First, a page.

Monday, May 08, 2023

Why you might need lyric sheets for even simple songs in English

I usually try not to use lyric sheets at all. I’d rather have singers with their heads up, watching me and each other.

But sometimes, if a song is in a foreign language, or has lots of words, I’ll put lyrics up.

If a song is in English with few words, and I’m teaching an English-speaking group, I won’t put give lyrics out.

However, I’ve been reminded a couple of times recently why this is not always a good idea.

I taught a one-day Paul Simon workshop. Everybody knows and loves Simon and Garfunkel! I figured everyone would know (most of) the words. It was a great success, but at the end, a woman came up to me and pointed out that her first language was Spanish and she had difficulty following the lyrics.

More recently, I had this comment after a one-day workshop:

“Would you mind if I made a small suggestion which would have made the day even more enjoyable?  I have a lousy memory for words, so any chance you could put up the words to English songs as well?  Struggling to remember the words (I know that I could “la-la” it), made it more difficult to concentrate on the tune.”

In both these cases, the singers would have liked to have had the lyrics.

However, I reckon the majority of singers at these workshops managed quite well without them. I wouldn’t want to give lyrics to everyone because they’ll soon have their heads buried in paper even if they know the words (I know I do!).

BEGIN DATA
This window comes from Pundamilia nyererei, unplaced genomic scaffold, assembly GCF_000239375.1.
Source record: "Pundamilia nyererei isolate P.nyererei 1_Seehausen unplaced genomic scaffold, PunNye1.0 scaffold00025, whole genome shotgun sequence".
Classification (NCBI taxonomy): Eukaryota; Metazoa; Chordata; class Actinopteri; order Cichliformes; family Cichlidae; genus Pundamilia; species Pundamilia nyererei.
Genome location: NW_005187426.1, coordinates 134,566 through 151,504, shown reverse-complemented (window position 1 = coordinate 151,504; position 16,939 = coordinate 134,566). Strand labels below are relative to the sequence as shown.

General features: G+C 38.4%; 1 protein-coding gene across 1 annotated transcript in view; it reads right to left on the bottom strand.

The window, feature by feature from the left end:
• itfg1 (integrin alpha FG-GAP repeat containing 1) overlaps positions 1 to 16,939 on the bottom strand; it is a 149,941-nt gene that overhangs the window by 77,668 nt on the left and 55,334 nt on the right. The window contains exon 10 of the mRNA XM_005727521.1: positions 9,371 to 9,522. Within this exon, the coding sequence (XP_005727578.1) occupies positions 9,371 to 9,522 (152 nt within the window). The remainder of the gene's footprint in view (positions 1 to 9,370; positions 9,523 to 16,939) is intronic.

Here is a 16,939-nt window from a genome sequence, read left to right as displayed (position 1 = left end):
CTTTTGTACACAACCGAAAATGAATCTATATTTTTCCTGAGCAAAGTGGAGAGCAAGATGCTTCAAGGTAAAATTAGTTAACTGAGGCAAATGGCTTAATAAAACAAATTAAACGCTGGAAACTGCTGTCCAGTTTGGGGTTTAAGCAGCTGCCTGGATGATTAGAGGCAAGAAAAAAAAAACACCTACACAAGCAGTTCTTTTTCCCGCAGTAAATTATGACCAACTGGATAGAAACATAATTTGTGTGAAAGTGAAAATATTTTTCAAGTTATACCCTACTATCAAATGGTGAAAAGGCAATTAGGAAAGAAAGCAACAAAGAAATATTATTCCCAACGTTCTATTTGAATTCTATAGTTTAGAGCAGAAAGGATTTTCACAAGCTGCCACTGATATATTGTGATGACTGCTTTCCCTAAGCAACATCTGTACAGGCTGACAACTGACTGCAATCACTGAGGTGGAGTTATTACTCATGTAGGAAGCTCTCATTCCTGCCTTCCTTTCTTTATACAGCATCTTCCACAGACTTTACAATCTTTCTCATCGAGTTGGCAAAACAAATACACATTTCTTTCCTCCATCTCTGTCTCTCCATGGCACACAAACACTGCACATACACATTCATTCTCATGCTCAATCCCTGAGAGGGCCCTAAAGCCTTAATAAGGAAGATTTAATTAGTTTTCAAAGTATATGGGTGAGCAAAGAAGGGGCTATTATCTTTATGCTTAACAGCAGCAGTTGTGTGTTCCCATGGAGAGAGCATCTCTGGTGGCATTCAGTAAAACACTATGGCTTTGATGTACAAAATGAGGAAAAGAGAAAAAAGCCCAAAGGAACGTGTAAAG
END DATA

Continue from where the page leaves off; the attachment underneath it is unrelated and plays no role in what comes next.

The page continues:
Maybe I could offer to give out lyric sheets to those who need them? But in my experience, people don’t like being outside their comfort zone so I think pretty much everyone would want lyrics, just to be on the safe side.

The singer who gave the feedback and said they “have a lousy memory for words” may just be impatient or unfamiliar with learning by ear. I always point out that you won’t get the lyrics or tune the first time round, or even the second or third … But some people think they need to get it straightaway.

There are lots of elements to unpick here. These are the takeaway points for me:

  • not everyone in the group may have English as their first language
  • some people struggle with remembering lyrics
  • given the opportunity, most singers will want lyric sheets as a kind of security blanket
  • sometimes “a lousy memory” is just unfamiliarity, impatience or inexperience with listening rather than seeing
  • it takes time to learn a new song regardless of how simple the lyrics are
  • don’t assume every singer in the group has the same needs

I’d love to know how you cope with situations like these, whether as a singer or choir leader.  Do drop by and leave a comment.

Chris Rowbury


Get more posts like this delivered straight to your inbox!

Click to subscribe by email.


found this helpful?

I provide this content free of charge, because I like to be helpful. If you have found it useful, you may like to ...

... to say thank you.





Monthly Music Round-up: